Opening Up / The sweet sound of music

The Knights are coming!

No, not those guys on horses with the visored helmets and the jousting sticks, but instead, the fabulous Knights Chamber Orchestra is coming from New York on June 18 to play for the Southport Summer Music Festival at Trinity Episcopal Church.

The Festival is called "Saturdays at Seven." Along with other musical selections, accompanied by the Trinity Chorale, Schola and the Senior Choristers, The Knights will play the glorious Beethoven's Symphony No. 5.

You will not want to miss this! If you have never heard the Knights play, this will be Beethoven played with such sensitivity, virtuosity and enthusiasm you'll never again settle for less. Beethoven will leap off the page. The singers will be outstanding as well.

The festival actually begins on June 4, a bit more quietly, but with no less skill, offering selections by Saint-Saens and Brahms played by the extraordinarily gifted, Trinity Music Director, Alan Murchie on piano and Eric Jacobsen -- the conductor of the Knights Orchestra -- who can make you weep as he strokes the strings of his cello and the talented Romie De Guise-Langois on the clarinet.

The June 25 concert, the last in the series, is entitled: "Alan Murchie and Friends." And such amazing friends Alan has! Once again, Romie De-Guise-Langois on the clarinet, Eric Jacobsen on cello, Casey Breves, heart-stirring tenor/soprano, once a Trinity Schola singer, now a singer/soloist with the world-renowned male acappella group, Chanticleer (you can also hear Casey Breves sing on YouTube). Melanie Russell will be in the troupe, Melanie, whose warm soprano voice soars.

They will be performing the works of Mendelssohn, Faure, Shubert and Schumann.

I'm telling you all this because if you like music at all, you could not do better than to attend one or all of these concerts. I've heard all of these people perform and been completely transported by the quality of music they can create, both solo and together.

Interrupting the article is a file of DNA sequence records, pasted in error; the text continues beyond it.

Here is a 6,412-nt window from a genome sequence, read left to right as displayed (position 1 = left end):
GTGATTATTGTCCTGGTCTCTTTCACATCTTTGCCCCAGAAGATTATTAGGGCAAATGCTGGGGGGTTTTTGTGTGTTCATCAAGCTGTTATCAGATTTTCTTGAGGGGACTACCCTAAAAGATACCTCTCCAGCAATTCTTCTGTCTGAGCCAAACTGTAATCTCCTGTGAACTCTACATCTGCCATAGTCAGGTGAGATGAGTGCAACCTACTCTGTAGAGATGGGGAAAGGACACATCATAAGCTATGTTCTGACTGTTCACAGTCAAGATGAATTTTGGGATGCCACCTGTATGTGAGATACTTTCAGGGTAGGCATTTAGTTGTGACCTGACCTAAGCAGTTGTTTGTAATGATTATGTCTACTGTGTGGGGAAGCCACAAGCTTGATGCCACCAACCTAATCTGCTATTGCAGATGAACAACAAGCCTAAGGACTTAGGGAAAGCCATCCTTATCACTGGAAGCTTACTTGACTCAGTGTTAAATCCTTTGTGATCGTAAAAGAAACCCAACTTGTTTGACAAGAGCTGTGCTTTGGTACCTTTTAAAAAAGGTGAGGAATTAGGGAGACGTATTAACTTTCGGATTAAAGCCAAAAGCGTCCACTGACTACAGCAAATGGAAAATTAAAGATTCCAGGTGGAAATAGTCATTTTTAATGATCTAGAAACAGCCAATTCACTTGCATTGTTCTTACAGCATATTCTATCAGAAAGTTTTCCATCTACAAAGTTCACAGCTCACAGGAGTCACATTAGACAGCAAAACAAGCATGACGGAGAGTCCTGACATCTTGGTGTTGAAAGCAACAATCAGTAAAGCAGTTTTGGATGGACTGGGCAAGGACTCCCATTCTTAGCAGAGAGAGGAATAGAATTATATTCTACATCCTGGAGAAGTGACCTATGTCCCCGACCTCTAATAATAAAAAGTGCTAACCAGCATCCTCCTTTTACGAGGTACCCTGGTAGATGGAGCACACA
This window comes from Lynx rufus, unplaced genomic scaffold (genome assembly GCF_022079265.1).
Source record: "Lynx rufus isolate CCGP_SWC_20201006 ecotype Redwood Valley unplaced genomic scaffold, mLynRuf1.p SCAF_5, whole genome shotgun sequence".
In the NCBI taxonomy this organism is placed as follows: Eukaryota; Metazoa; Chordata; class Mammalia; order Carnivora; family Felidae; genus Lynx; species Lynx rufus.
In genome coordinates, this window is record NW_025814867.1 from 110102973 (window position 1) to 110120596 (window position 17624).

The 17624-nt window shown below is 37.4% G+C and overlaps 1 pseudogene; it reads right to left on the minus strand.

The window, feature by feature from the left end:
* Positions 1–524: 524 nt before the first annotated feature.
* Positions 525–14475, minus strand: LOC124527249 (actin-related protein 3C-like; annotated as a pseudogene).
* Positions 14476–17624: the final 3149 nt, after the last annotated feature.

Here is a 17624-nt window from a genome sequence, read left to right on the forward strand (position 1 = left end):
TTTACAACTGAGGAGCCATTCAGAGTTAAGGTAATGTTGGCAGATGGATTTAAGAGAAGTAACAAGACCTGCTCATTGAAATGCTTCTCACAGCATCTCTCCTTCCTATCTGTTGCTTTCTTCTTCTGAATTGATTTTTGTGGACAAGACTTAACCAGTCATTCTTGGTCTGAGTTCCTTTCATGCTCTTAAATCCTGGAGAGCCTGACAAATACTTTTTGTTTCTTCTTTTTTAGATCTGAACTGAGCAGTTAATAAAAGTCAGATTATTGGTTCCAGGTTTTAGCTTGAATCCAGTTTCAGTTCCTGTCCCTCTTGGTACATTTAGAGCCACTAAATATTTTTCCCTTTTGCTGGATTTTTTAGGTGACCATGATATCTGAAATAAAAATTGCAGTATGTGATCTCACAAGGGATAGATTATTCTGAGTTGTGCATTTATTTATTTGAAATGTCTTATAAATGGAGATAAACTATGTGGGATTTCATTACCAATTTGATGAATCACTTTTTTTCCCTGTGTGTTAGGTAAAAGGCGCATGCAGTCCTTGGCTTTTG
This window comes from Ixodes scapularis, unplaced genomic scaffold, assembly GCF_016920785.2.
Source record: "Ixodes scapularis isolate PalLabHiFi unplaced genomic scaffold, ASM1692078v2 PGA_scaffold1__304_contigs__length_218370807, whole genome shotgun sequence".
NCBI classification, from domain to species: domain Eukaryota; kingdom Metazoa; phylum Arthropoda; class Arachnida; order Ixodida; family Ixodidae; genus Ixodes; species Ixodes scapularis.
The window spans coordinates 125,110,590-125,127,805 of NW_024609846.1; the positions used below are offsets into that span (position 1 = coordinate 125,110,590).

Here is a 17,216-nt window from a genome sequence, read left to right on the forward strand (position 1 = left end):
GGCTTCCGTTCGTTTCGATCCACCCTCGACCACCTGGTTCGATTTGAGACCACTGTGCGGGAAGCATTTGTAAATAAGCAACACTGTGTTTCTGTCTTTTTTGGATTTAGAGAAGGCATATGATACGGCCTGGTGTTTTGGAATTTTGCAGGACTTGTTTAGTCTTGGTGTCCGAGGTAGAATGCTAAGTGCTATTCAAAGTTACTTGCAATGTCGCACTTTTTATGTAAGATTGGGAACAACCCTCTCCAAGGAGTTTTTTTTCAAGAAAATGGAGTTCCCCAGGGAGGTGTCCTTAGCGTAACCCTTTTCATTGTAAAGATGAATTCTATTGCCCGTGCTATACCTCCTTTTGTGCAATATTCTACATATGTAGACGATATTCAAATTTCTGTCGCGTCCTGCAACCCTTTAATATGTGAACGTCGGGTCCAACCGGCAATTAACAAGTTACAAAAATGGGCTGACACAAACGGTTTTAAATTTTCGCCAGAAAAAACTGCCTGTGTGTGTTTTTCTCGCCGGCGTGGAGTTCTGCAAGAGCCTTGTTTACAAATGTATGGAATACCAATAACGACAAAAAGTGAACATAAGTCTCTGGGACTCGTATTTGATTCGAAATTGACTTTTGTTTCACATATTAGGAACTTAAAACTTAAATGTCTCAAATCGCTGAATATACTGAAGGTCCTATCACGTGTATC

This concert series offers us the opportunity for a period of time to transcend ordinary life and all its troubles: A chance to forget terrible, destructive storms, murderous uprisings, countries that betray one another, where the president was born -- all of that. Music played and sung the way these artists perform can not help but "heal whatever ails you," as my grandmother would say.

I feel so strongly about these concerts that on their behalf I broke a serious precedent of many years standing. I offered to serve on the hospitality committee. No big deal, you think? Wrong! After way too many years of committees, chairing and otherwise, after I retired, I made a pact with myself: No more committees: My idea of a root canal (I do things at my church, but I pitch in; I do not organize).

Swallowing hard, I have made probably 20 phone calls, written umpteen lists, emails, and more to do still. I have been to 2 committee meetings (one of them involved a delicious lunch so not so bad).

But here's the thing: People I have called and asked to help have said, "Yes!"

Willing and enthusiastic parishioners as much devoted to this music as I, have agreed to prepare food, serve and clean up. Receptions will follow each of the concerts with lovely snack food and perhaps a glass of wine, allowing the audience to mix and mingle with the performers.

It is all coming together. I hope you will join us.

Cecily Stoddard Stranahan is a retired psychotherapist and an interfaith minister. She can be reached at: